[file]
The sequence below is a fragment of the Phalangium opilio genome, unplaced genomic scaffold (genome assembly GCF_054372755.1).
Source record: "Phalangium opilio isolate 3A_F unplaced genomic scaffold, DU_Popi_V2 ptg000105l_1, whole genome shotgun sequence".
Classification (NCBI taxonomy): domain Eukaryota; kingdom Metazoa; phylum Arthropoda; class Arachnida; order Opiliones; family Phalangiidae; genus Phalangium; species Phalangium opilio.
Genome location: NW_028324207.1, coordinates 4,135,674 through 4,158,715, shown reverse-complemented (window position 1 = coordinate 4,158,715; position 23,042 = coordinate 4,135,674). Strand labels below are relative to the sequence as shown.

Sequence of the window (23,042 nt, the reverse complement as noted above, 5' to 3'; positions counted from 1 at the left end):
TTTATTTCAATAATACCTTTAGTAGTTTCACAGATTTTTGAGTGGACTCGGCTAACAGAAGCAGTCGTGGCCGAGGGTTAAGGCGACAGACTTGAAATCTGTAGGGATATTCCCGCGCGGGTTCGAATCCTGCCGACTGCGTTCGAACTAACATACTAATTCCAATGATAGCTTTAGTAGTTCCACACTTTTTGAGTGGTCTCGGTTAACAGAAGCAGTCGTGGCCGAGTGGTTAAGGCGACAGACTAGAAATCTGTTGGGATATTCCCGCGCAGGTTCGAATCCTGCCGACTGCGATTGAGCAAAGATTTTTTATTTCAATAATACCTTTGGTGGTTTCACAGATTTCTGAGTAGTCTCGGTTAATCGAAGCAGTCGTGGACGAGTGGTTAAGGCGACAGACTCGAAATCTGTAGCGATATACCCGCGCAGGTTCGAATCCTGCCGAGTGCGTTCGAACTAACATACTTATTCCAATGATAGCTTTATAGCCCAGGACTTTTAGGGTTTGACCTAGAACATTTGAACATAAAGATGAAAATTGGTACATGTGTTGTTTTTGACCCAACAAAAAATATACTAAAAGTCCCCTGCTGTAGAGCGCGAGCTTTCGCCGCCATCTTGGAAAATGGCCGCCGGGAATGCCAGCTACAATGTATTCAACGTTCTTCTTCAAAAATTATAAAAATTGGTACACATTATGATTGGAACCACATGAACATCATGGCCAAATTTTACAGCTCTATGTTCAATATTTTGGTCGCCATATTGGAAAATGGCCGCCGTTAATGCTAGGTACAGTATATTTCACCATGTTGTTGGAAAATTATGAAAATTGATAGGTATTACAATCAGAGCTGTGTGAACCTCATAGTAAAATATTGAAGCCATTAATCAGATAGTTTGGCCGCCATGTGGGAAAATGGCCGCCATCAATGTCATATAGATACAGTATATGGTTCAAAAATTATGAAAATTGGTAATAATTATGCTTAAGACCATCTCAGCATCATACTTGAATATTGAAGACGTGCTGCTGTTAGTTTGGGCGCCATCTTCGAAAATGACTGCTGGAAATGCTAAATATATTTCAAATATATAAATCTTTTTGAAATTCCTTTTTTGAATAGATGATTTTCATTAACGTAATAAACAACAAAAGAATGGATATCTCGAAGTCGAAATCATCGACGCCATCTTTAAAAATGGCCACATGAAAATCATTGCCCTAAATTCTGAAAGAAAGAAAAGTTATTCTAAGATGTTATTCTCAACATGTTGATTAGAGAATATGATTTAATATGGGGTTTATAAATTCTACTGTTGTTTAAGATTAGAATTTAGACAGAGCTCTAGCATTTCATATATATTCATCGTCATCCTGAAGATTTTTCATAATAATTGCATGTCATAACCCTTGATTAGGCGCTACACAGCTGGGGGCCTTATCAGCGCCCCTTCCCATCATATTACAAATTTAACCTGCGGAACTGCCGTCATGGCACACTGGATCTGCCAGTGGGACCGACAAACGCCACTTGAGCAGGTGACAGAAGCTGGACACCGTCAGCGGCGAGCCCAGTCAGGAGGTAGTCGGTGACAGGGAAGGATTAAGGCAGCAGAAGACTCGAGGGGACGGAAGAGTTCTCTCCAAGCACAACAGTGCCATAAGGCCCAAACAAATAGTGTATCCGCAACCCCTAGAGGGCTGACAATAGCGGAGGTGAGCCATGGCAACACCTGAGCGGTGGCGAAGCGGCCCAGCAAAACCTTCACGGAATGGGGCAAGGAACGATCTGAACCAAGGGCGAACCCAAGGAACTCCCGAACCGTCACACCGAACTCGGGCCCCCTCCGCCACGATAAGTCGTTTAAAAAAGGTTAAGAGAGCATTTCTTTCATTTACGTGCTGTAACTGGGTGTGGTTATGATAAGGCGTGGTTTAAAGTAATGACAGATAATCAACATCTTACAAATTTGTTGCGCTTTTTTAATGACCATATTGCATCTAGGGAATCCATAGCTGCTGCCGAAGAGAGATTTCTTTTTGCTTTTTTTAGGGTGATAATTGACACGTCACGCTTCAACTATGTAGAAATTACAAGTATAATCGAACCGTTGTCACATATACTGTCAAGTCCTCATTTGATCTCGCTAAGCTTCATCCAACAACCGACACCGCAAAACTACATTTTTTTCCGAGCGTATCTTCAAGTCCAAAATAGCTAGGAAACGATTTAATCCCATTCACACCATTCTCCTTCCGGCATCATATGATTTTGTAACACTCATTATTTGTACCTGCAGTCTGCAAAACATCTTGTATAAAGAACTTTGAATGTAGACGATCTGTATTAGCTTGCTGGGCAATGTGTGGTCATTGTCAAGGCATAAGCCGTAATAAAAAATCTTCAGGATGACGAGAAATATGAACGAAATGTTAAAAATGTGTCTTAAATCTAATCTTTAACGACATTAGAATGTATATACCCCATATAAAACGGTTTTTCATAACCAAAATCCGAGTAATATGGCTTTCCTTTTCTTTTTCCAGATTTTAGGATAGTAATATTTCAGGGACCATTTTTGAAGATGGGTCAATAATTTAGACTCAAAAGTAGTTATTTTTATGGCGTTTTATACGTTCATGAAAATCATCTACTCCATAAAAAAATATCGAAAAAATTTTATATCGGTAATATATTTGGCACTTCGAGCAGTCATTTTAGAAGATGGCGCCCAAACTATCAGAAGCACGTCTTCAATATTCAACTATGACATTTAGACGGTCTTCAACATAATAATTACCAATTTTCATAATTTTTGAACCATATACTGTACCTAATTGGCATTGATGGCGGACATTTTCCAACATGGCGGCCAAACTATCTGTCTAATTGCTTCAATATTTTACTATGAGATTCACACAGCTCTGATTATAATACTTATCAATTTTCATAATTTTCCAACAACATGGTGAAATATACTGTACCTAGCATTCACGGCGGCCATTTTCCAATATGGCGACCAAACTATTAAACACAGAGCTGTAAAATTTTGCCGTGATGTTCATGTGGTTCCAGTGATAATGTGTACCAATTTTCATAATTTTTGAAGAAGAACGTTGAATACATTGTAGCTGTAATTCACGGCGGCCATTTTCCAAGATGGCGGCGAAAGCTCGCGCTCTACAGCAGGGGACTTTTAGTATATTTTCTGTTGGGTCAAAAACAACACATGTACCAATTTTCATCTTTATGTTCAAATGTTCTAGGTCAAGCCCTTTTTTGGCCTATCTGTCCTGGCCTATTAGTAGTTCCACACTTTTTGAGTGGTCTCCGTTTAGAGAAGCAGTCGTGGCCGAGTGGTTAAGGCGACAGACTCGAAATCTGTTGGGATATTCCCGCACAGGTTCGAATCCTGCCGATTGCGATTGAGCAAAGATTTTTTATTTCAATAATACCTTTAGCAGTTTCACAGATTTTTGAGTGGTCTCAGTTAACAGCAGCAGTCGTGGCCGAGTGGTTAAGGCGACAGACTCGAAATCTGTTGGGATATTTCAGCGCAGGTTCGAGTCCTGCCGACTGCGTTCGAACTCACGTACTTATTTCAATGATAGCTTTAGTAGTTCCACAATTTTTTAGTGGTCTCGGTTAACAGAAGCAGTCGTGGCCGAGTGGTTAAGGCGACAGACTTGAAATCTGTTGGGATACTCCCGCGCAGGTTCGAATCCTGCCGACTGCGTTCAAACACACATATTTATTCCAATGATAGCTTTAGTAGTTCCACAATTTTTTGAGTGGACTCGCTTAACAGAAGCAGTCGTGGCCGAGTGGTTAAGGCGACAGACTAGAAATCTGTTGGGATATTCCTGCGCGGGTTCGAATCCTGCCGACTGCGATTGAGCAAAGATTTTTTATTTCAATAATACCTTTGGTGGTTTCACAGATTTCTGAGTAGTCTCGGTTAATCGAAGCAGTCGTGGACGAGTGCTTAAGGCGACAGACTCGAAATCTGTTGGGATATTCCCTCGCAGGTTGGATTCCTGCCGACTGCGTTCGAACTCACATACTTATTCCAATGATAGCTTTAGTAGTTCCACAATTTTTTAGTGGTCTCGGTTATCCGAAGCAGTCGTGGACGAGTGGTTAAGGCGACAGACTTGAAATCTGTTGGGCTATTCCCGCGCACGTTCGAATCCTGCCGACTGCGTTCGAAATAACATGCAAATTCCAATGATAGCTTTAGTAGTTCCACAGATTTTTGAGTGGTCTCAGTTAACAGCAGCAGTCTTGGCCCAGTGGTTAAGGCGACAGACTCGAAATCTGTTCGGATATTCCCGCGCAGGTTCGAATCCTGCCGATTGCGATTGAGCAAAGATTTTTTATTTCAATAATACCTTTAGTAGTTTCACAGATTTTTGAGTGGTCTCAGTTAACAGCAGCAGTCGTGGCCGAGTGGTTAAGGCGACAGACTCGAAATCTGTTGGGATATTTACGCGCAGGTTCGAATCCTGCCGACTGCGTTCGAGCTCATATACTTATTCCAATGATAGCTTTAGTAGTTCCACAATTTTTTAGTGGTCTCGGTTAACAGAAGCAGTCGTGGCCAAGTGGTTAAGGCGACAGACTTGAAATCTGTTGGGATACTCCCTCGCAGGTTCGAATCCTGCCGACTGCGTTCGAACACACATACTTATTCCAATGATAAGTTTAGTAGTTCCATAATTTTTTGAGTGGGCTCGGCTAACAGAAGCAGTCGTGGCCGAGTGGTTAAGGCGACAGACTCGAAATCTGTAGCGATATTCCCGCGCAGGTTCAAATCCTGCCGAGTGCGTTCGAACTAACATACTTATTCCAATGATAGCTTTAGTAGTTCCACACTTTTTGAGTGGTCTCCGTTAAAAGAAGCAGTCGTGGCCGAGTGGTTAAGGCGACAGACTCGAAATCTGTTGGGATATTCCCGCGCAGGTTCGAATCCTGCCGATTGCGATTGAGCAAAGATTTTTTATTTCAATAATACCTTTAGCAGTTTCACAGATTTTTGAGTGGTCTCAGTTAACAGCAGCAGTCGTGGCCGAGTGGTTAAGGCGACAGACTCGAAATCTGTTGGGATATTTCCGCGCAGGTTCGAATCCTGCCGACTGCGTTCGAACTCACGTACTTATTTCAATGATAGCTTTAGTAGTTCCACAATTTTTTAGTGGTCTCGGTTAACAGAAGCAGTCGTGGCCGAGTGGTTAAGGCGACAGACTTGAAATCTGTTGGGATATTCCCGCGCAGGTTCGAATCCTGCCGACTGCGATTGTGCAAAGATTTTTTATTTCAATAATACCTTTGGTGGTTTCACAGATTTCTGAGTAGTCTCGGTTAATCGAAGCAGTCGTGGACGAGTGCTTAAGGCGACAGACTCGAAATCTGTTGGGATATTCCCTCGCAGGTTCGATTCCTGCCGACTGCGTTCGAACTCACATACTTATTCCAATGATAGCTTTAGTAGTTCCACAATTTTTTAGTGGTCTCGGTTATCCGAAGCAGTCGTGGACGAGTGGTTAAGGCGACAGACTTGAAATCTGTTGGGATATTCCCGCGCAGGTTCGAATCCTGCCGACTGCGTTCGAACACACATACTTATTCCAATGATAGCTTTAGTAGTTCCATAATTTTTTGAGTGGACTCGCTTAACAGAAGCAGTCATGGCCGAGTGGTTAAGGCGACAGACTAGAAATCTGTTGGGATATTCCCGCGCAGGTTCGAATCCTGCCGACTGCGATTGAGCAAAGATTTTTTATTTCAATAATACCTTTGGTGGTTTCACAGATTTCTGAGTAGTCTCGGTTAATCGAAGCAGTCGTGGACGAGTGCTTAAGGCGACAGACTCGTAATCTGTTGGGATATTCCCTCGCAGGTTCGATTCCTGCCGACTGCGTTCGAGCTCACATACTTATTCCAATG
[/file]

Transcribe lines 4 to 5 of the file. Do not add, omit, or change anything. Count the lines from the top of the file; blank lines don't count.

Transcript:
Genome location: NW_028324207.1, coordinates 4,135,674 through 4,158,715, shown reverse-complemented (window position 1 = coordinate 4,158,715; position 23,042 = coordinate 4,135,674). Strand labels below are relative to the sequence as shown.

Sequence of the window (23,042 nt, the reverse complement as noted above, 5' to 3'; positions counted from 1 at the left end):